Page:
Decompression: A Series of Post-Recording Thoughts

  1. Organs are quieter than I expected.
  2. Church acoustics apply to the HVAC hiss just as much as the choir or the organ.
  3. It’s really easy to zone out when recording samples. Like, really, really easy.
  4. My feet are too big to work the pedals easily.

All told I got something like 850 samples, capturing four more stops than I expected on the manuals, and one more on the pedals.

I’ll have to look into noise reduction now, but I’m pretty happy with the results.


Choosing a Sampler

Tonight I go out to record my samples. I’ve already made the important decisions of which stops to record, and done a comparison of mic techniques. So the next question is, which sampler do I spend my time working with? What are the benefits of each one? How much do they cost?

Well, going through a list of features on these samplers, I am confronted with a list of features that I don’t need. In essence, to fulfill my mandate of being as transparent as possible I will only require the ability to internally loop the sample. That is to loop a section of it while maintaining the natural decay of the room. There are obviously other controls which I’d like, such as volume, but those aren’t nearly as important as the looping. At least not in the patch itself.

My initial instinct was to go with something like Native Instrument’s Kontakt, a stong, powerful, commercial sampler. The 400$ price tag was a bit scary, but it seemed like this would be a tool that was easy and fun to use. However, I started to question the nature of the project, the spirit of the thing, if you will, and I realized that if I were to choose a sampler like Kontakt (or AirMusic’s Structure), that I’d be limiting how this product could be used. That’s when I did some digging and found the SFZ file format. It’s an open-source patch format that’s already become somewhat of a standard in smaller samplers (at least according to it’s website). So if I were to work in this format I wouldn’t be limiting my audience to Kontakt, Structure, EXS24, or HALion, although it seems I would be alienating these audiences by using a format not supported by these major players.

So here’s my dilemma: Who do I build this for? How easy is it to transcode these patches? Should I even be worrying about this?

Organ Stops: Narrowing Down What to Record

A manual of an organ typically has 61 keys, or just over five octaves. That means recording 61 samples per stop, and that quickly adds up, with some organs having upwards of sixty stops (like St. James Cathedral’s Organ).

That said, I’m lucky enough to be recording the beautiful organ at Our Lady of Sorrows in West Toronto, which has a much smaller selection, with only two manuals and a pedalboard, totaling 27 combined stops. Still that works out to approximately 1400 samples, so I still have to narrow down what exactly to record.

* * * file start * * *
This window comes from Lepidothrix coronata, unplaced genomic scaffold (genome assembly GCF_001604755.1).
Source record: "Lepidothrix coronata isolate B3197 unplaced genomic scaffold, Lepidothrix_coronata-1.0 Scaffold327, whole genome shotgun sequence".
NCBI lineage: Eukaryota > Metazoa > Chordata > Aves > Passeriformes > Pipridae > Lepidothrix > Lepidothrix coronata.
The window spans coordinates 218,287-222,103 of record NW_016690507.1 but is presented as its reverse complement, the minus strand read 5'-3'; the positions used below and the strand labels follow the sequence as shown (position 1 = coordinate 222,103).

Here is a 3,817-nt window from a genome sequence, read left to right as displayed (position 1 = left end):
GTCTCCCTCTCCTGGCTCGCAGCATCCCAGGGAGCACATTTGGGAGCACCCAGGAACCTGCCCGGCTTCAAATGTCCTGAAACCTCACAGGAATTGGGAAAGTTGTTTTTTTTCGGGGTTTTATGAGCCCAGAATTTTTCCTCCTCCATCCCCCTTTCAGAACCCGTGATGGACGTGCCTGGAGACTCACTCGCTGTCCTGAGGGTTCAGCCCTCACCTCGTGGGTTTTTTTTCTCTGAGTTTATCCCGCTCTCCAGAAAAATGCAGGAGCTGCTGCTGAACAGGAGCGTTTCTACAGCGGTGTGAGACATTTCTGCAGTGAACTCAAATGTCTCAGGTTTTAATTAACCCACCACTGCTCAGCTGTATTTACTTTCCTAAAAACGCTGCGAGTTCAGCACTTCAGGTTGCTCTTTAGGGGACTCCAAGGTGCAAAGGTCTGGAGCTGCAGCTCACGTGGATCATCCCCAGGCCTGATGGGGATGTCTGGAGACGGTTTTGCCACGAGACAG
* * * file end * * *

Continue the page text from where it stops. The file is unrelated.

To narrow down my selection, I had to understand exactly how the nomenclature of organ stops works. There are five types of stops: Principal, Flute, String, Reed, and Hybrid.


Principal stops are the “classic” sound of the organ, where it’s not trying to imitate the sound of another instrument. These are the stops which I will focus most of my effort on.

Flute stops are, not surprisingly, made to imitate the timbre of flutes, and similar instruments, like the piccolo.

String stops again are fairly straight forward, trying to imitate the sound of classical string instruments (although I can’t help but imagine how a modern “electric guitar” stop would sound). Our Lady of Sorrows’ Organ doesn’t have too many of these, so I’ve essential cut them out.

Reed Stops are a broader category, imitating brass, woodwinds, and even the human voice. These stops also use reed pipes as opposed to flue pipes, where the wind is pushed through past a brass reed, which vibrates to create the sounds. Whereas flue pipes rely solely on the vibration of air.


and finally, Hybrid stops, are stops which try to imitate the combined sound of two types of stops, such as principal and flute, or string and reed, and so on.

From here, each stop is labeled with a number. This number signifies the length of the longest pipe in a given rank (with some exceptions), and the longer a pipe is the lower the pitch of that pipe. 8′ stops are what are known as the “native pitch”, or “unison”, with each halving of length resulting in a doubling of pitch (4′ is an octave higher than 8′ and 16′ is an octave lower than 8′). There are also “mutations” which play at non-unison intervals. For example, a 2 2/3′ stop will play at the 12th (or an octave of the 4th) of an 8′ pipe.


The organ at Our Lady of Sorrows has two manuals, the Great Organ and the Positiv. This is a bit different from most two manual organs, which consist of a Great and a Swell [1][2].

The Great Organ contains the principle sounds of the organ as well as occasionally housing a solo-instrument stop such as the trumpet.

While the Positiv contains more solo oriented sounds.

The Pedals are typically meant to give the organ a bass-frequency foundation, although occasionally also can be played for solo-melodies.

Luckily for me, neither these manuals nor the pedals use swell boxes, which means that there will be no need to account for variation in note velocities.

The Final List

With this knowledge, and the handy-dandy stop-list of Our Lady of Sorrows’ Organ, I’ve come up with a plan to record 8 stops on the manuals, and 3 stops on the pedals, for a total of 582 samples.

The Great Organ: Principal 8, Octave 4, Nasat 2-2/3, Superoctave 2, and Mixture V 1-1/3

The Positiv: Salicional 8, Gemshorn 2, Sifflöte 1

Pedal Board: Oktavbass 8 , Choralbass 4, Nachthorn 2

Comparing Stereo Microphone Techniques